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Letter: The trash around Parliament epitomizes the state of Georgetown
Published on September 7, 2012 Email To Friend    Print Version

Dear Sir:

The trash and filth-ridden drain around Guyana’s Parliament epitomizes the state of Georgetown and one can safely say the state of Guyana (see pictures below) -- a nation plagued by corruption at all levels, with a bureaucracy that makes the nation crawl, and a political system that totally centralizes power in a nation that still awaits the implementation of local elections.

I never expected to see such filth around parliament. This should be the centerpiece of the city. Imagine what impression foreigners have of Guyana seeing this and yet we hear much rhetoric about tourism. Those who talk about Guyana’s tourism potential are in dreamland. They need to go just across the border to Paramaribo and look at that ornate capital, where colonial buildings and homes are preserved in a city that is clean and attractive, and is undergoing major rehabilitation of the waterfront and surrounding areas.

Sadly, in Guyana the waterfront no longer exists, squatters are everywhere, real estate deals are doggy and the seawall is the new party spot where heaps of rubbish are left after the bacchanal. Georgetown may very well be CARICOM’s most unattractive capital.

Guyanese are saying that the country has become the paradise of thieves and squatters and void of law and order. When there is blatant corruption and those in authority themselves don’t abide by the law, then the people will do as they please and they are doing just that. And this has been the case since 1966 and has accelerated in the past decade to an unprecedented level.

Georgetown and its surroundings are developing haphazardly. Ugly buildings, housing schemes and shopping centers (malls) are popping up everywhere in a city that has seems to have no urban development plan, and which has caused major stress on the city.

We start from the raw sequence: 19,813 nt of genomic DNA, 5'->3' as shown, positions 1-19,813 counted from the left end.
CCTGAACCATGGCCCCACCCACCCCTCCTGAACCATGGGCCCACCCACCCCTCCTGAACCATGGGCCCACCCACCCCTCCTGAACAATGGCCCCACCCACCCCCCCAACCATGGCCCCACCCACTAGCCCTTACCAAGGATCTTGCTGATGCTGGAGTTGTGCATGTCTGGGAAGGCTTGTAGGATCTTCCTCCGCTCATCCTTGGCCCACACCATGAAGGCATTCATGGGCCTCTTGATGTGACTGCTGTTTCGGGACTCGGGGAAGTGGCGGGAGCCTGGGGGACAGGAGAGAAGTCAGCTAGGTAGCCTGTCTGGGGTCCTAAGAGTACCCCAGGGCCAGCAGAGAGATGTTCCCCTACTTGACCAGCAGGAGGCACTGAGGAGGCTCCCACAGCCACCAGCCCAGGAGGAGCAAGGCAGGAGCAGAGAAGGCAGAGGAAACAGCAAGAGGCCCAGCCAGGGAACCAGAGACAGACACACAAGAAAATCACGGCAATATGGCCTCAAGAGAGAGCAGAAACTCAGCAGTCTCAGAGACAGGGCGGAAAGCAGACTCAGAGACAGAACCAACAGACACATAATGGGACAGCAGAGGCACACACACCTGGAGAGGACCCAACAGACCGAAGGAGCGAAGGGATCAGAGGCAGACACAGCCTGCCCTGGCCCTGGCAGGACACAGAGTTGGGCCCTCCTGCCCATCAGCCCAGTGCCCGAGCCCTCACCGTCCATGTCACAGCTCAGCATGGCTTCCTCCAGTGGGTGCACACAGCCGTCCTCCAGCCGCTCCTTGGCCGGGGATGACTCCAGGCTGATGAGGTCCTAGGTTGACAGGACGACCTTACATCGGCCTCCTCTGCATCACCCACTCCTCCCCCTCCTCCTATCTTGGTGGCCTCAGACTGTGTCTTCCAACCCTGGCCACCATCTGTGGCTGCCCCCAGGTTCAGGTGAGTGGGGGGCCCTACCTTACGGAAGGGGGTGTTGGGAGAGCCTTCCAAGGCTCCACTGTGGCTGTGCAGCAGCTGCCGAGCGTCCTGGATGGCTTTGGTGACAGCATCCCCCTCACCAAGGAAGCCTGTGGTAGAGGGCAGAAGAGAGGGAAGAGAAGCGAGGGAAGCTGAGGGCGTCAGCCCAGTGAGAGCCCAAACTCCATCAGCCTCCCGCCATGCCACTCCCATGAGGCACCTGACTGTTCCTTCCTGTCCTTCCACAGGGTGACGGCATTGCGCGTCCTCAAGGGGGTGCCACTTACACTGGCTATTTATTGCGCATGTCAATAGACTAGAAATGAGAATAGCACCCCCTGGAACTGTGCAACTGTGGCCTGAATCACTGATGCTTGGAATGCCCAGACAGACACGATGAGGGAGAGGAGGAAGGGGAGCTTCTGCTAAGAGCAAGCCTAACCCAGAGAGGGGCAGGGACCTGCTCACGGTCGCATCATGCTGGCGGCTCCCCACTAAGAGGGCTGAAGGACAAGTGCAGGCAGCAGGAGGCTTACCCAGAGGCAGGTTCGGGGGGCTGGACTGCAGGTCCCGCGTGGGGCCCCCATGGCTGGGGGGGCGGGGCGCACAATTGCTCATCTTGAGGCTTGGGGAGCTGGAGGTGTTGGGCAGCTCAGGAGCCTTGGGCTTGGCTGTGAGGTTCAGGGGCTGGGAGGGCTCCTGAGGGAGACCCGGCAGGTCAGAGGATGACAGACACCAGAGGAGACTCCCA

Take for example the four-lane highway that is being built from the airport to Georgetown -- there isn’t enough land to build the highway. Who gave developers permission to build housing there and why were squatters not removed decades ago? Further, the highway that Kuwait was suppose to fund can’t be executed since 200 homes have been built there by squatters and the government is complaining that it does not have $8 million to relocate them.

For the same reason, the Georgetown/Timehri Highway expansion is being stalled due to squatters and developers everywhere. As well, squatters have stalled the modernization and expansion of Guyana’s Cheddi Jagan International Airport.

Where is the urban plan for Georgetown, or is it just a paper tiger? The city can’t cope with housing developments on both sides of the Demerara River; it has led tremendous increase of traffic on the bridge, traffic congestion around the Demerara Harbour Bridge area and the city at large; sewer backup, rubbish, pollution, and increased traffic and congestion in Georgetown centre. The bridge was not built 30 years ago for such stress.

And yet, those in authority are allowing developers to build new housing and shopping centres in the city without considering the aesthetic character of Georgetown and the environmental impact. Has the public seen the plan for these new malls? Does it look like a garage, as some suggest?

Moreover, take a look at main street, Georgetown. Most of the colonial buildings have been destroyed and slabs of concrete and glass are going up. This should have been the centerpiece of Georgetown. This is not sustainable development. This is not economic development. Economic development is good but what sort of jobs are being offered and how many jobs?

Ray Chickrie




Reads: 5387

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